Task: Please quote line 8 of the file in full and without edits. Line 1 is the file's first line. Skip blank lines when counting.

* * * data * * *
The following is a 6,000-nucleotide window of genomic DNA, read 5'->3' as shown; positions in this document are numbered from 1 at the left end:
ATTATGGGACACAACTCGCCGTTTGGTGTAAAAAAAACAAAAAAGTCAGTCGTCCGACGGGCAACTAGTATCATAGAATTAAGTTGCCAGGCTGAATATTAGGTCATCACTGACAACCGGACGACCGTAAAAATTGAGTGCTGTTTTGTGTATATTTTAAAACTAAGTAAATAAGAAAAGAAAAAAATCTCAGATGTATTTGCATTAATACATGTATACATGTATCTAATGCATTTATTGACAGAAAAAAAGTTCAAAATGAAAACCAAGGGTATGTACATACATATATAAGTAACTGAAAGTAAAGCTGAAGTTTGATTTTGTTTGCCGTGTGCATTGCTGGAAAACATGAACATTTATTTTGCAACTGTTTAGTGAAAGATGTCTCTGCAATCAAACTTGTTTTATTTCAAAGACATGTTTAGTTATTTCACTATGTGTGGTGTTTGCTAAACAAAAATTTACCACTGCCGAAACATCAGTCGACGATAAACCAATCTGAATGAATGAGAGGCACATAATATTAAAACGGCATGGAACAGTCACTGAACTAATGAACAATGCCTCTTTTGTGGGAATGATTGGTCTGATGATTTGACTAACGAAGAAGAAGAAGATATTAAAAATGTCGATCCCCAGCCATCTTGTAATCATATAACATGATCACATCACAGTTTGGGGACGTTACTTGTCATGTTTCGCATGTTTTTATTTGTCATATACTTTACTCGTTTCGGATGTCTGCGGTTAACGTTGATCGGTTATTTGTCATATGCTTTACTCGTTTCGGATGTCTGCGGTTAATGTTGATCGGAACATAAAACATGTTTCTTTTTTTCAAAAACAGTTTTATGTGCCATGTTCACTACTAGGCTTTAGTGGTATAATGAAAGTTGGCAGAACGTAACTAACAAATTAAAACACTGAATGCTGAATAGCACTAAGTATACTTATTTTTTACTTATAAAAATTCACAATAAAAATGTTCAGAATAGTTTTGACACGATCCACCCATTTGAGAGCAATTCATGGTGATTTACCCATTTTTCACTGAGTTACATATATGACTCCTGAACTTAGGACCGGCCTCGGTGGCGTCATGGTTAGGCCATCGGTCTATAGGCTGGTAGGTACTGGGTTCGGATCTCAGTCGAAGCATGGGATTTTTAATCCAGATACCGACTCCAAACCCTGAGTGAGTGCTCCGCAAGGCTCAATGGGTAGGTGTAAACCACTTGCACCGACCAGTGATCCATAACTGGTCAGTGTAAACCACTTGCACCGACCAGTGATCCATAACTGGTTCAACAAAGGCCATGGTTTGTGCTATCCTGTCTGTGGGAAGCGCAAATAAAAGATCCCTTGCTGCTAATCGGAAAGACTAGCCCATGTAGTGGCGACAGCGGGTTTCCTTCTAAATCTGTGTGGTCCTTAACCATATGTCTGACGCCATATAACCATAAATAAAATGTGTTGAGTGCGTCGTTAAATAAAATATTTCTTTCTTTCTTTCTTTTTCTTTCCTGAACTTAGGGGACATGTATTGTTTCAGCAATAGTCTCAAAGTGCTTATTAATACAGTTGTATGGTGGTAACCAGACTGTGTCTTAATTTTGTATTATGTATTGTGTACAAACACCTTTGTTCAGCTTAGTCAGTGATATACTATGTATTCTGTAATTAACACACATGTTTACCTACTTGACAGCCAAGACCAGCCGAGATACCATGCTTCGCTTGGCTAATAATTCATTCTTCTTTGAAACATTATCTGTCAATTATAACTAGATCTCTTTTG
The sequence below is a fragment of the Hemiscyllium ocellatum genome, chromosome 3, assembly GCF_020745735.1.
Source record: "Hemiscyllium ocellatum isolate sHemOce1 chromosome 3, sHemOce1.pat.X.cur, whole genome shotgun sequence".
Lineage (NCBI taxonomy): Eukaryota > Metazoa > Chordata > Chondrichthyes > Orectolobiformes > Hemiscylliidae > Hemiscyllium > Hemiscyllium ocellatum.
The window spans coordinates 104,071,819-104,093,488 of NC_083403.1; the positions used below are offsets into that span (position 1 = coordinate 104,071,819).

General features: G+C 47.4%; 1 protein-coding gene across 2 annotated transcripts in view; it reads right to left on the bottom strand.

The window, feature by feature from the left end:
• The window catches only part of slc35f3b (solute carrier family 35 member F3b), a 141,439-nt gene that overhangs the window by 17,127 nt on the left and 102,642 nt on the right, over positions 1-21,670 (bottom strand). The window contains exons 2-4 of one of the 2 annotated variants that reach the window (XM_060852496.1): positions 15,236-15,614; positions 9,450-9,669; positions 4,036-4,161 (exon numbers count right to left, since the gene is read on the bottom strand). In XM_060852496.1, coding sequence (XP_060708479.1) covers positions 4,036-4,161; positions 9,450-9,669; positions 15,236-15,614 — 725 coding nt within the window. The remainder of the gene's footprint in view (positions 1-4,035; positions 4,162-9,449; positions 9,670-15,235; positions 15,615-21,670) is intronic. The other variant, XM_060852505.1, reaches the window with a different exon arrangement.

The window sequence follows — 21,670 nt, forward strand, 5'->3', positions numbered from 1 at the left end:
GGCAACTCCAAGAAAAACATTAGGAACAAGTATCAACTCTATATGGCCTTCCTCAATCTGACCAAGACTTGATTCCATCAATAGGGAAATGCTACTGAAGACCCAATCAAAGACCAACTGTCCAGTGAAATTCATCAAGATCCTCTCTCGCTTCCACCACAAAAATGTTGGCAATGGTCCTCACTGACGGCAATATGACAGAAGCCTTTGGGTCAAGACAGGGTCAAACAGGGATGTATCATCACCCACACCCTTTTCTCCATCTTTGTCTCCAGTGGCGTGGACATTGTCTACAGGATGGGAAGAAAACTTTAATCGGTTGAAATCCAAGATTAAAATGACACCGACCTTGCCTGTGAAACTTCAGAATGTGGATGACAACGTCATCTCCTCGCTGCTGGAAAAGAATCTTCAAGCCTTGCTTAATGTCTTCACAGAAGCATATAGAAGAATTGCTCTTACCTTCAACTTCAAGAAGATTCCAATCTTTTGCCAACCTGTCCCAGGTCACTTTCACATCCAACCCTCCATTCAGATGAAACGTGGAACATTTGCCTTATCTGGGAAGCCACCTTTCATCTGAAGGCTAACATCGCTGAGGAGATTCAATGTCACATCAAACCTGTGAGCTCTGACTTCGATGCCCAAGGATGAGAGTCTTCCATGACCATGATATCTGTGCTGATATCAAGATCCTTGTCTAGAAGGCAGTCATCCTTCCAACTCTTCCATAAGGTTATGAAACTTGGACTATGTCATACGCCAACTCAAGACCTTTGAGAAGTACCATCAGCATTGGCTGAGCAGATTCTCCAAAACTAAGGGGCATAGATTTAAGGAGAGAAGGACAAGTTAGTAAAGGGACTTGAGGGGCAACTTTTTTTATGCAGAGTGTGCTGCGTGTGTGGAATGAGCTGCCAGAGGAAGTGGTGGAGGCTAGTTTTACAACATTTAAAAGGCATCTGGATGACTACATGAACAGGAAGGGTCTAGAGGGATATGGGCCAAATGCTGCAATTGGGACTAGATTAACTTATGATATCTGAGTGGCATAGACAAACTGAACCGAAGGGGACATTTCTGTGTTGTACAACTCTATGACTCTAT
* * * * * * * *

The window, feature by feature from the left end: